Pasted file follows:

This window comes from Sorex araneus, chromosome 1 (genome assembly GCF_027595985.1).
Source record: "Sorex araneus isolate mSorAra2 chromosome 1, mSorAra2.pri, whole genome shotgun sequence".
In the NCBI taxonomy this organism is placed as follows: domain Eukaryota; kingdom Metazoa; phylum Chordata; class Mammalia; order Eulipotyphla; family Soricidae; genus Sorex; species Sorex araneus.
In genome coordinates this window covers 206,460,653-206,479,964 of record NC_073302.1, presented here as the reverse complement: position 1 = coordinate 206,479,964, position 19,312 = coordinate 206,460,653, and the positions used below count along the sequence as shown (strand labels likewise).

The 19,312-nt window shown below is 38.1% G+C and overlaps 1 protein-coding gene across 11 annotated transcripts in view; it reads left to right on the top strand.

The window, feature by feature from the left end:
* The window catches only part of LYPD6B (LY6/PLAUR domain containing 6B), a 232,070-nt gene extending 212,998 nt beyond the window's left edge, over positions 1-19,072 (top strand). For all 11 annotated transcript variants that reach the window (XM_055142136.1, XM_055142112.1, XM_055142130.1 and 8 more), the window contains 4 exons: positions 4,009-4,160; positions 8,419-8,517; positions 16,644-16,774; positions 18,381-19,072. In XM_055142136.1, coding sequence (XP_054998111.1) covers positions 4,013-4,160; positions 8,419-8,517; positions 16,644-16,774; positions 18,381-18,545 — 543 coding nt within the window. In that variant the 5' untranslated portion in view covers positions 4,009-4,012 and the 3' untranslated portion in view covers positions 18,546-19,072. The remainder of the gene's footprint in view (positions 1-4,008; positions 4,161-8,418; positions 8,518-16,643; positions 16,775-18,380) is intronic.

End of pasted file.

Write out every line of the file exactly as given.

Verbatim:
This window comes from Sorex araneus, chromosome 1 (genome assembly GCF_027595985.1).
Source record: "Sorex araneus isolate mSorAra2 chromosome 1, mSorAra2.pri, whole genome shotgun sequence".
In the NCBI taxonomy this organism is placed as follows: domain Eukaryota; kingdom Metazoa; phylum Chordata; class Mammalia; order Eulipotyphla; family Soricidae; genus Sorex; species Sorex araneus.
In genome coordinates this window covers 206,460,653-206,479,964 of record NC_073302.1, presented here as the reverse complement: position 1 = coordinate 206,479,964, position 19,312 = coordinate 206,460,653, and the positions used below count along the sequence as shown (strand labels likewise).

The 19,312-nt window shown below is 38.1% G+C and overlaps 1 protein-coding gene across 11 annotated transcripts in view; it reads left to right on the top strand.

The window, feature by feature from the left end:
* The window catches only part of LYPD6B (LY6/PLAUR domain containing 6B), a 232,070-nt gene extending 212,998 nt beyond the window's left edge, over positions 1-19,072 (top strand). For all 11 annotated transcript variants that reach the window (XM_055142136.1, XM_055142112.1, XM_055142130.1 and 8 more), the window contains 4 exons: positions 4,009-4,160; positions 8,419-8,517; positions 16,644-16,774; positions 18,381-19,072. In XM_055142136.1, coding sequence (XP_054998111.1) covers positions 4,013-4,160; positions 8,419-8,517; positions 16,644-16,774; positions 18,381-18,545 — 543 coding nt within the window. In that variant the 5' untranslated portion in view covers positions 4,009-4,012 and the 3' untranslated portion in view covers positions 18,546-19,072. The remainder of the gene's footprint in view (positions 1-4,008; positions 4,161-8,418; positions 8,518-16,643; positions 16,775-18,380) is intronic.